I think Faeries was worse than Affinity in terms of a linear strategy on too many steroids, that Bitterblossom and Mistbind Clique were more hateful than Rishadan Port, and that from a skill perspective, Faeries sets an even lower bar than Mogg Flunkies Deadguy Red. Again, I am not saying that choosing to play Faeries in Standard in order to do well in a tournament makes you a bad person ... but 100% of everything else Faeries is morally bankrupt, empty of fun, and demanding of no particular skill. Complain all you want about Jund, but even the feeling of a pair of Blightnings coming down on you doesn't compare with the soul-crushing pall of a Bitterblossom-into-Mistbind Clique.

There was a point where Faeries players argued for the skill level required to mulligan hands in the mirror, but honestly, the presence of a Thoughtseize or a Bitterblossom (or a Broken Ambitions, on the play, in the alternative) largely comes down to pattern recognition. The tribal-ness of Bitterblossom could even bail you out against a Cloudthresher or Volcanic Fallout with Mistbind Clique on the stack! That goes beyond what we have talked about regarding basically every other boogeyman. You can in fact interact with Faeries, draw exactly the cards that Faeries is supposed to fear ... and it doesn't even matter. There is no comparison between the Fae and Jund, especially as Jund is actually more skill-intensive to play.

I wrote this article as, surprisingly, a defense of Jund. Why might it need defense? Isn't dominating every tournament enough?

The roots of this argument are actually in rebuttal. There is a sentiment propagated by some pundits that Jund is low skill level due to the presence of Blightning. I would ask if these pundits have seen—or participated in—many significant Jund games.

Aside on Professional Wrestling and the Pro Bowl:

I equate a lot of poorly considered decisions to the Pro Bowl in the NFL.

The Pro Bowl is the NFL "All-Star Game" and occurs at the end of the season rather than the middle of the season like the NBA All-Star Game. That's not the inherent flaw, though.

Unlike other All-Star Games, a third of the players in the Pro Bowl are (currently) chosen by NFL players themselves. Imagine for a moment you are an NFL player trying to figure out who you should vote into the Pro Bowl. You are playing a game of which tackling is an important component. Who is going to get your vote?

There is a huge flaw here. It doesn't translate across every player, but it is a flaw that does not exist in many or most other sports. In football, as a player choosing other players, you might cast a vote, say, based on who really clocked you one. Getting hit really hard—even once—is quite memorable, and can color votes in a game like this.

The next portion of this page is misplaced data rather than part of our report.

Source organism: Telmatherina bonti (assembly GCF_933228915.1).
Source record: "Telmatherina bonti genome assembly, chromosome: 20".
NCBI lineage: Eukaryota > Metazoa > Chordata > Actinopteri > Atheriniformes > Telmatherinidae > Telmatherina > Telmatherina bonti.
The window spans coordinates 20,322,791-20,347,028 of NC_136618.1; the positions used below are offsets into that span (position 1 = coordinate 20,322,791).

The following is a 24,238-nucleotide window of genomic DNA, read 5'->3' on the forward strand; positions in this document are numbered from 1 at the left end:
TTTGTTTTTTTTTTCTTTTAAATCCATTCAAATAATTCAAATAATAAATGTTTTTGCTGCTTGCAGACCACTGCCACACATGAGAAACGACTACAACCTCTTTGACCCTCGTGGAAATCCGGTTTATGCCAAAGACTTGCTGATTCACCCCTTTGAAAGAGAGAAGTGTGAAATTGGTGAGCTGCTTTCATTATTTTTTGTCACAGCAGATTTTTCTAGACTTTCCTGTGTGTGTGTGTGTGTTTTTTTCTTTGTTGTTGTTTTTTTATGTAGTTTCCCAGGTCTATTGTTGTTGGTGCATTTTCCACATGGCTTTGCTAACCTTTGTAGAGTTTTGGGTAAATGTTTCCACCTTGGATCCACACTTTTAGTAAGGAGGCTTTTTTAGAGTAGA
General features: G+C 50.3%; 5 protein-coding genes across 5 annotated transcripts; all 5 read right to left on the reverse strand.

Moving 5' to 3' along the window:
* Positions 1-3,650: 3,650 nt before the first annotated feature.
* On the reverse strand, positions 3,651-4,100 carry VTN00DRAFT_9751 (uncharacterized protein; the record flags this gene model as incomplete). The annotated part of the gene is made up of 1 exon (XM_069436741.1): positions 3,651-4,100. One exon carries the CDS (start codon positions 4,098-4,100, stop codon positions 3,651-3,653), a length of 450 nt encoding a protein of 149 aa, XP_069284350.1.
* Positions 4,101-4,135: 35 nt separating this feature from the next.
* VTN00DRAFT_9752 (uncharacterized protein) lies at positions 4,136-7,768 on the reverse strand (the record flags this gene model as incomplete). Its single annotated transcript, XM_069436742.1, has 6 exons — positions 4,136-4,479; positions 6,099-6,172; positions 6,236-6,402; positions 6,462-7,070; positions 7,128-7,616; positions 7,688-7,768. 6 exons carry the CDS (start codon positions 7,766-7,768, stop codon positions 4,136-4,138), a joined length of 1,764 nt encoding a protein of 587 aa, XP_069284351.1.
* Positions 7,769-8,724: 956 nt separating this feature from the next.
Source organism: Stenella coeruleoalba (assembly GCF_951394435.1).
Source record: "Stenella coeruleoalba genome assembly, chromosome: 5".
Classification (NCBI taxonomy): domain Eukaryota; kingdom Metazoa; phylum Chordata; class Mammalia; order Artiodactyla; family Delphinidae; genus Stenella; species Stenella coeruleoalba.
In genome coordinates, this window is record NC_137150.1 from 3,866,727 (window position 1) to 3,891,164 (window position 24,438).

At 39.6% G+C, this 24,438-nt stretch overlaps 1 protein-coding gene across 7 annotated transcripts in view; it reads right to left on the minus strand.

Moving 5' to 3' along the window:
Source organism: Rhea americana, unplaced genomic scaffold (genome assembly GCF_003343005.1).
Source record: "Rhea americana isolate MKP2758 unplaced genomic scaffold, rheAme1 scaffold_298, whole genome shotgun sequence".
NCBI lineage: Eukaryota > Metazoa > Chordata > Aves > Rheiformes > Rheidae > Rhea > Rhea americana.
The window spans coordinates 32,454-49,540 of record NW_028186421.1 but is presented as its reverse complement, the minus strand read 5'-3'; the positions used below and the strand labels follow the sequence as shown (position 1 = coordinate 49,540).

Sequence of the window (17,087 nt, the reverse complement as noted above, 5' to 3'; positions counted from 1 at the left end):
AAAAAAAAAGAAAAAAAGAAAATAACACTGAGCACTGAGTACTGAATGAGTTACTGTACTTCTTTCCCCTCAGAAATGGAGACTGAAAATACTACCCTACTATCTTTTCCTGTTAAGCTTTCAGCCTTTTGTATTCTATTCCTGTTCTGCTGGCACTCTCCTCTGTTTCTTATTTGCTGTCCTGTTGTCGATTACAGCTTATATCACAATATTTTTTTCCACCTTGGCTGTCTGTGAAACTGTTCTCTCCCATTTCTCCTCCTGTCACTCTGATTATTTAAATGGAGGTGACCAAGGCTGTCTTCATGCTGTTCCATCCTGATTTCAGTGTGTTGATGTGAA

Back during the height of the Monday Night Wars—probably around 1995 or 1996—I remember watching an episode of WCW Monday Nitro. WCW was pushing their cruiserweight division and they had a stable of really talented smaller wrestlers showcasing hard-fought, technically awe-inspiring bouts. One such cruiserweight wrestler was Dean Malenko.

I remember one of the first matches I ever saw Malenko work. It was against a no-name "jobber," and Dean really put the screws to him. He ran a drop kick that inexplicably hit his opponent in the kneecaps instead of the chest (as was and remains the norm), that, understandably, floored him. Drop kicks are commonplace in pro rasslin'. What Malenko did was mean. He power bombed his opponent so stiffly I thought the ring was going to cave in around then.

Two words: Instant Fan.

What was wrong here?

The same thing that is "wrong" with Pro Bowl player selection. I had a particular experience (even though that experience took place only through the magic of television, on replay most likely). I made a decision to devote my devotion to Dean Malenko after watching him wrestle once. I can remember the smack of his boots against another man's knees, the thunder of his slam to the mat. Now Dean Malenko was a fine wrestler, but he never again awed me the way he did in that mid-1990s match.

End Aside.

How does all this match up with Jund?

People get blown out by a couple of Blightnings and they think that Jund is all bad because of it. Those Blightnings become like the hit before the Pro Bowl voting or the impact—literally—of an early Malenko. They burn themselves into our memories, push us along towards a decision ... and that's it.

We're there.

Jund must be all about Blightnings. It's all luck. All draw dependence.

I won't say that is the furthest thing from the truth, but it isn't exactly true, either. There is today great variety in the construction of Jund decks. Since Worlds they have erred on the side of more land. Some play Bituminous Blasts, others are relatively removal-light. There is a mix of Putrid Leeches and Rampant Growths and Siege-Gang Commanders, all of which have advantages and disadvantages that go well beyond the third and fourth turns of a game.